After the events of Captain America: Civil War Natasha Romanoff (Scarlett Johansson) is on the run but soon her past catches up with her as she’s reunited with her sister Yelena Belova (Florence Pugh) and learns that the Red Room she thought she’d long destroyed is still active.
After all this time Natasha Romanoff aka Black Widow finally gets her own movie. While I’m certainly pleased that the character, and Scarlett Johansson who has more than a decade with this character, has finally gotten their time to shine, as a film it also feels a bit redundant. Having it set between the events of Civil War and Avengers: Infinity War means that there’s no real stakes for Natasha as we know we see her again. However, while her physical safety may be assured, Black Widow does allow more time to examine her psyche and she a few other characters certainly go through the emotional ringer – whether all those emotional beats land is another matter.
The fight sequences are great and having so many aerial shots make the movements seem fluid and helps these scenes standout more compared to other fight sequences in the MCU. The initial confrontation between Natasha and Yelena who haven’t seen each other for decades is a highlight. There’s the usual big explosions and car chases but it’s the one-on-one fight sequences which are the best and highlight how Natasha differs to her fellow superheroes.
With Natasha unable to turn to her Avenger family, she is forced to reconnect with a family from her past. Her dynamic with Yelena is interesting as while Yelena is clearly a more than capable spy and combatant, Natasha quickly falls back into the older sister role. Alexei (David Harbour) is the only Russian super soldier and Melina (Rachel Weisz) round out this family unit as the slippery scientist who you’re never quite sure where her allegiance lies. There’s an easy chemistry between the four actors but Florence Pugh steals just about every scene she’s in. Her Yelena is sarcastic and funny but she’s also hurting from her own experience in the Red Room. She’s also struggling to compartmentalise what this family unit means as she was so young when they were last together and to her, while it was a family of spies and double agents, it felt real.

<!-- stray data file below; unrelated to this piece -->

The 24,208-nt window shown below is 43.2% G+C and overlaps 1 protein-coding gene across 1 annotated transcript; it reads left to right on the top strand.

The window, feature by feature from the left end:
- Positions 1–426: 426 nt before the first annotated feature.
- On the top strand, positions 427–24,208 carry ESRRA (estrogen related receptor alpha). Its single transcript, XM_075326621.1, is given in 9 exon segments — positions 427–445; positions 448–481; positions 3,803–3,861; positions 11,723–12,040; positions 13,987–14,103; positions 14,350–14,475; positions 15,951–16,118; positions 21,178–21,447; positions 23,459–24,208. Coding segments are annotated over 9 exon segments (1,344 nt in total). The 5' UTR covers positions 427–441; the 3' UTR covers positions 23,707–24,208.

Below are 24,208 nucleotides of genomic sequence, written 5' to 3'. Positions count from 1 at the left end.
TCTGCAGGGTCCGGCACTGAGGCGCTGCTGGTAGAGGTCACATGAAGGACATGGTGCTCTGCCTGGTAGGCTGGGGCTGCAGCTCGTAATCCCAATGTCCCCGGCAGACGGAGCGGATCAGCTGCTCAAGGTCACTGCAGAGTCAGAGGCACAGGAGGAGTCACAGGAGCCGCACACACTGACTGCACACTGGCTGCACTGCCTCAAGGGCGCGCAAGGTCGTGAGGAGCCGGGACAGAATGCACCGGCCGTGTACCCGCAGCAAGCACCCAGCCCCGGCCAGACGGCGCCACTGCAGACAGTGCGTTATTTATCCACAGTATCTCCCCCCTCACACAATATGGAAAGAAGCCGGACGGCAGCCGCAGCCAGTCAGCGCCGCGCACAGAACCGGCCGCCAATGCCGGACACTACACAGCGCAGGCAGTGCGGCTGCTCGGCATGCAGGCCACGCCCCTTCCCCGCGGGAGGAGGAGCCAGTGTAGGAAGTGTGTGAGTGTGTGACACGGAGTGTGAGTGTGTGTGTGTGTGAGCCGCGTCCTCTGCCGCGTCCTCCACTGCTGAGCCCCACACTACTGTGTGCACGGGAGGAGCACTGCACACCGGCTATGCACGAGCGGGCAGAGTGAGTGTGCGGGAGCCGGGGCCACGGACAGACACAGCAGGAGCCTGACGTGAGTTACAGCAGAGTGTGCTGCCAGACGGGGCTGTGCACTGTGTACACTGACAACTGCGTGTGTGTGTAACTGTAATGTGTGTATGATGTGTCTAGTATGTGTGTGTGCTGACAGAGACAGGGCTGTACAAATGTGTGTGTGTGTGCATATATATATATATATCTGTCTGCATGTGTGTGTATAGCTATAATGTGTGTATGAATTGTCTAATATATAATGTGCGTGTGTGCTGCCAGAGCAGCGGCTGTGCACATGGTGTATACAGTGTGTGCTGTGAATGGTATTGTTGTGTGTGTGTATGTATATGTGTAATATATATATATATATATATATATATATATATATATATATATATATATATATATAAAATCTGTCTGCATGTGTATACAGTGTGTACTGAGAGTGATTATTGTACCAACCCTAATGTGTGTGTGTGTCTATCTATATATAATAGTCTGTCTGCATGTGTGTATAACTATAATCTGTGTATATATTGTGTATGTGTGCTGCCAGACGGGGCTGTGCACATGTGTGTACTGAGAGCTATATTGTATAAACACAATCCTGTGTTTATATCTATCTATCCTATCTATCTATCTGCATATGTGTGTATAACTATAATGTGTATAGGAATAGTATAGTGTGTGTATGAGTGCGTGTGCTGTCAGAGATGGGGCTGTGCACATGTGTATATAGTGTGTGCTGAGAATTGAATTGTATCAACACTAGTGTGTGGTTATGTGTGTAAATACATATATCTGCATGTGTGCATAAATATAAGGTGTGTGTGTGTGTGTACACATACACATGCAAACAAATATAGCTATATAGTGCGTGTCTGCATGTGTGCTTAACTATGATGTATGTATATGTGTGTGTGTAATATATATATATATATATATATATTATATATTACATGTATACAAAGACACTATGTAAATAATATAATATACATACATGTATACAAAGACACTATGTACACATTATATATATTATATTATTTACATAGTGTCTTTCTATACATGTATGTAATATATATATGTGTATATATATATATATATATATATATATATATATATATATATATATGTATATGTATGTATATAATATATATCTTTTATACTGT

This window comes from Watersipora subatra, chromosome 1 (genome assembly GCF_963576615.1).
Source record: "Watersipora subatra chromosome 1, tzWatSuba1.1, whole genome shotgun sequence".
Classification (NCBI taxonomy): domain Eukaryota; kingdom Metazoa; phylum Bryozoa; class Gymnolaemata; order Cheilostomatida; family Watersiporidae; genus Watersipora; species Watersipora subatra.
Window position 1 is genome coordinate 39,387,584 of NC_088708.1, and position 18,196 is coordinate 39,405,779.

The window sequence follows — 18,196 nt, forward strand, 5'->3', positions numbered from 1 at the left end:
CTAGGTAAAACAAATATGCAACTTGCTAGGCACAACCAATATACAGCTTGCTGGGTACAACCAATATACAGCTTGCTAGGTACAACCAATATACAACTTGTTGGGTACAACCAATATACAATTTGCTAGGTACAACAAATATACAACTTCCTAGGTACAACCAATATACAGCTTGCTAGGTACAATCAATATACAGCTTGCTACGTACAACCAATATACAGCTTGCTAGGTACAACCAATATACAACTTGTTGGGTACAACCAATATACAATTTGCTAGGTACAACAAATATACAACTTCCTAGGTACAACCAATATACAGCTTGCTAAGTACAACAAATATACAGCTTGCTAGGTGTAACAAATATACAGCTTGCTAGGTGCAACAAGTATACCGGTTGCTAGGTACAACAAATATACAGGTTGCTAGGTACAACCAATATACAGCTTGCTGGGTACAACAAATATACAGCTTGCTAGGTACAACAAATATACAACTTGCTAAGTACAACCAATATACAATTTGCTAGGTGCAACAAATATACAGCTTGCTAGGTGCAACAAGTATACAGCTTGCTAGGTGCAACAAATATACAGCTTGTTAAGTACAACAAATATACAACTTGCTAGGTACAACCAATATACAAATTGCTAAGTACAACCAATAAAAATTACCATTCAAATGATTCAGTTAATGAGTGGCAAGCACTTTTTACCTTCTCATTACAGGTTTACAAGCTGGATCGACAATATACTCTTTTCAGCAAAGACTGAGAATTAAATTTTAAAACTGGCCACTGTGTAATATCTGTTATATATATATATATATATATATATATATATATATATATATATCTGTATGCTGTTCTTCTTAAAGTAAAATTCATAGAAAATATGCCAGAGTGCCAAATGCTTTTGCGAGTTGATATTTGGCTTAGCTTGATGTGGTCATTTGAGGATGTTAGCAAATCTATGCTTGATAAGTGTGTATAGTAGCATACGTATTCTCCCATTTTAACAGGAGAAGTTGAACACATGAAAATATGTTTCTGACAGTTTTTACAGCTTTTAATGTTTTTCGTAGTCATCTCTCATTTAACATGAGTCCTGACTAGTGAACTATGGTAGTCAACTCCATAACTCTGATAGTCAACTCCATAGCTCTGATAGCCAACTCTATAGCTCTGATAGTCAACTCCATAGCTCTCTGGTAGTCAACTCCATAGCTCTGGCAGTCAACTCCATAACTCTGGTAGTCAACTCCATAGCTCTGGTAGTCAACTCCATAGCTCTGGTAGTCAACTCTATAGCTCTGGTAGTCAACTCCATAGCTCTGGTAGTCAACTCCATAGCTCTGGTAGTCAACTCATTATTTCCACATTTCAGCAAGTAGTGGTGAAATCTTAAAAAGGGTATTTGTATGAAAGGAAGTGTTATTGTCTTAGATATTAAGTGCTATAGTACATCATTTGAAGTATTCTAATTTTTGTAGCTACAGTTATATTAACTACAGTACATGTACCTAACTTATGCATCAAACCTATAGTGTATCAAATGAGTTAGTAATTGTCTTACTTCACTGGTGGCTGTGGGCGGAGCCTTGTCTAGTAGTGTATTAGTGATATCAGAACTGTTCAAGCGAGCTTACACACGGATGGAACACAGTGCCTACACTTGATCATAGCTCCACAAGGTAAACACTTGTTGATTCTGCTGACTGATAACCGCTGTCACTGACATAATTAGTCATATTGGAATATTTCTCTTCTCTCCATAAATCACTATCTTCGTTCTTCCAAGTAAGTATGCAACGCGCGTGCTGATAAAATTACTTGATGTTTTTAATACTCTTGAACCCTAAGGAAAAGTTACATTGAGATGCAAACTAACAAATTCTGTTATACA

Black Widow is a simpler MCU film. It’s Natasha facing her past and while the hundreds of Black Widows out there can certainly cause a lot of damage, it’s not framed as the end of the world type scenario. Instead, it’s about saving these young women from a life of trauma and control. However, the idea of the Red Room and these young girls being trained, and even brainwashed, to become master spies and assassins is a dark one and Black Widow never really goes into it more than at the surface level. Natasha’s past is dark and while Johansson does a good job at slowly revealing the layers of Natasha’s guilt and pain and love that’s all mixed together with her feelings for the Red Room and this unconventional family of hers, it often feels like something is missing.
Black Widow is an enjoyable action/spy thriller and there’s some good character work for Natasha and Yelena. While characters like Alexei are fun when they’re on screen (he’s much of the films comedic relief) they’re not particularly memorable afterwards. 3/5.